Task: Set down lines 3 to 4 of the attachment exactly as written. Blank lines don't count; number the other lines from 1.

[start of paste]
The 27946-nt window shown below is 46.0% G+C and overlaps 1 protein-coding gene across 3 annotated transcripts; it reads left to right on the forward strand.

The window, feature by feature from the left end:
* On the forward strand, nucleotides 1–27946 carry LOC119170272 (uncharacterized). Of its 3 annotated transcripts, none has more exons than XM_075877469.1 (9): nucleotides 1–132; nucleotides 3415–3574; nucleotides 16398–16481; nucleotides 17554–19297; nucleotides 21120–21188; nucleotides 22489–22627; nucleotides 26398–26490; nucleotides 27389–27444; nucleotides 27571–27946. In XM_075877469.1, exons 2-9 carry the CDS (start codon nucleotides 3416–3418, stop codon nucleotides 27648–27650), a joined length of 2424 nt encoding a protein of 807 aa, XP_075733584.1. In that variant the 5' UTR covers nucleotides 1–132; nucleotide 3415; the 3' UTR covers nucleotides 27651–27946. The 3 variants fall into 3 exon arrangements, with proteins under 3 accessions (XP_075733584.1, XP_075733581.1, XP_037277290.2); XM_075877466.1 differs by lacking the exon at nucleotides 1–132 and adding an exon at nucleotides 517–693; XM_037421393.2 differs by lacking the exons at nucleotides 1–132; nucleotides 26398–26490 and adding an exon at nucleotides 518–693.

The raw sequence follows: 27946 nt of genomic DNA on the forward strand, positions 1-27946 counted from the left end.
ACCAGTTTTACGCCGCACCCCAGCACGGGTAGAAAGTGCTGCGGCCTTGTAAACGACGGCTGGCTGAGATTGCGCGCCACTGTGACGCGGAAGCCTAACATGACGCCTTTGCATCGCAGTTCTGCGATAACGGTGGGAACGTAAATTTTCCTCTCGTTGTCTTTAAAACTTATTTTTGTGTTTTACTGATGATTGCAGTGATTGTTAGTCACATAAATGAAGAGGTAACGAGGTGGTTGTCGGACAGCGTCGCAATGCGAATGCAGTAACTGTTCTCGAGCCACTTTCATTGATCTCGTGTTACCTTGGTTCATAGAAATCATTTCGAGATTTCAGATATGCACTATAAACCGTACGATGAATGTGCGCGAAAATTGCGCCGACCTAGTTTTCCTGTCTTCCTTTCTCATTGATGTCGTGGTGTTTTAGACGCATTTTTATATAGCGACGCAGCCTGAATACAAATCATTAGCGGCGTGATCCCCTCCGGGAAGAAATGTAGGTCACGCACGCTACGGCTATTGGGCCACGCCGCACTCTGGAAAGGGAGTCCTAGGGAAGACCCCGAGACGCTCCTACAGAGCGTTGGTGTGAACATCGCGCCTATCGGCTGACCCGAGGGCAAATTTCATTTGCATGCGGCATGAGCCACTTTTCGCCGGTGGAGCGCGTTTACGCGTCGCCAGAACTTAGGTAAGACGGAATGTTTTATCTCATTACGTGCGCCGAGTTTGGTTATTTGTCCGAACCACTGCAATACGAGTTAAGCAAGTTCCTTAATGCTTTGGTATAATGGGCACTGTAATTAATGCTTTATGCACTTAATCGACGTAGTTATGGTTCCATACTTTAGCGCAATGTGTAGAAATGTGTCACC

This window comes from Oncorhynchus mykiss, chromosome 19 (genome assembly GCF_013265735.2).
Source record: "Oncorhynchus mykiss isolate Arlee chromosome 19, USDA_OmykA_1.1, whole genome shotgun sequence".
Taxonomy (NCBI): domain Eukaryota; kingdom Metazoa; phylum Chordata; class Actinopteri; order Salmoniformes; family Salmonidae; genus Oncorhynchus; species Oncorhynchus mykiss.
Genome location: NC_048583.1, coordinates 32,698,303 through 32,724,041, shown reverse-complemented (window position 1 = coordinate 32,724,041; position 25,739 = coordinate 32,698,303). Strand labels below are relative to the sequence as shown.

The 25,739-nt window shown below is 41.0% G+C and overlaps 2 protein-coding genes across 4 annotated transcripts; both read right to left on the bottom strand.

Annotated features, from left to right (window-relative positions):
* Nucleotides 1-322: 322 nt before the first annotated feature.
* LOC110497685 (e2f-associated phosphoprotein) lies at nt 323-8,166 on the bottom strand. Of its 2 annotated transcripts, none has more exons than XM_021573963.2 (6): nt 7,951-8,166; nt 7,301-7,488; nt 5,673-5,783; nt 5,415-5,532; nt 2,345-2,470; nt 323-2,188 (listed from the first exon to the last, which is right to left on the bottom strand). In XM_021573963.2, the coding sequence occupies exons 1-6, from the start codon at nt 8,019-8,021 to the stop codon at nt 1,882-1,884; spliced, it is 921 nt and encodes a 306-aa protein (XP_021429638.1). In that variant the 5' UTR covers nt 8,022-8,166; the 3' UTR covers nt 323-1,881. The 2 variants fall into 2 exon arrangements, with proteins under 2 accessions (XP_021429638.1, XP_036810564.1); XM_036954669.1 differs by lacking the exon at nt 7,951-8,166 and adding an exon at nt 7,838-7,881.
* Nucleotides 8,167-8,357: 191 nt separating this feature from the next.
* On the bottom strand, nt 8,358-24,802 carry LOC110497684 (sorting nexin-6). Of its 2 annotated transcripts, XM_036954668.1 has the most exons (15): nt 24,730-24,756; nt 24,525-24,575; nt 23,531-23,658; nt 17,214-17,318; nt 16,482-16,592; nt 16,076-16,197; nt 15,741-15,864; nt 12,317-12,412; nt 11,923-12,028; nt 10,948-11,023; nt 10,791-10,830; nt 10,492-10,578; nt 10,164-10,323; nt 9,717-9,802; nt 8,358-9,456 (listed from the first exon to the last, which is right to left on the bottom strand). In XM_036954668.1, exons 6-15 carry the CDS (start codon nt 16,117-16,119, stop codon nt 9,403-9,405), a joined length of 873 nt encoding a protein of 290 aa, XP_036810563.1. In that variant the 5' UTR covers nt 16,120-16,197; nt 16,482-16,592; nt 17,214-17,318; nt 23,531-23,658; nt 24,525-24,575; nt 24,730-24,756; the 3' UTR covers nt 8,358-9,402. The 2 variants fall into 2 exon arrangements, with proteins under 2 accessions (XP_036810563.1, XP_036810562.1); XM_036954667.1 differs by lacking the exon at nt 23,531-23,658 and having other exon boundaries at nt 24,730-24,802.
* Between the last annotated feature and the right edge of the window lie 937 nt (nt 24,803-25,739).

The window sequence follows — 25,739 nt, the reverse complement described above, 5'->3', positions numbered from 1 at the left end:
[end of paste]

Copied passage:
* On the forward strand, nucleotides 1–27946 carry LOC119170272 (uncharacterized). Of its 3 annotated transcripts, none has more exons than XM_075877469.1 (9): nucleotides 1–132; nucleotides 3415–3574; nucleotides 16398–16481; nucleotides 17554–19297; nucleotides 21120–21188; nucleotides 22489–22627; nucleotides 26398–26490; nucleotides 27389–27444; nucleotides 27571–27946. In XM_075877469.1, exons 2-9 carry the CDS (start codon nucleotides 3416–3418, stop codon nucleotides 27648–27650), a joined length of 2424 nt encoding a protein of 807 aa, XP_075733584.1. In that variant the 5' UTR covers nucleotides 1–132; nucleotide 3415; the 3' UTR covers nucleotides 27651–27946. The 3 variants fall into 3 exon arrangements, with proteins under 3 accessions (XP_075733584.1, XP_075733581.1, XP_037277290.2); XM_075877466.1 differs by lacking the exon at nucleotides 1–132 and adding an exon at nucleotides 517–693; XM_037421393.2 differs by lacking the exons at nucleotides 1–132; nucleotides 26398–26490 and adding an exon at nucleotides 518–693.

The raw sequence follows: 27946 nt of genomic DNA on the forward strand, positions 1-27946 counted from the left end.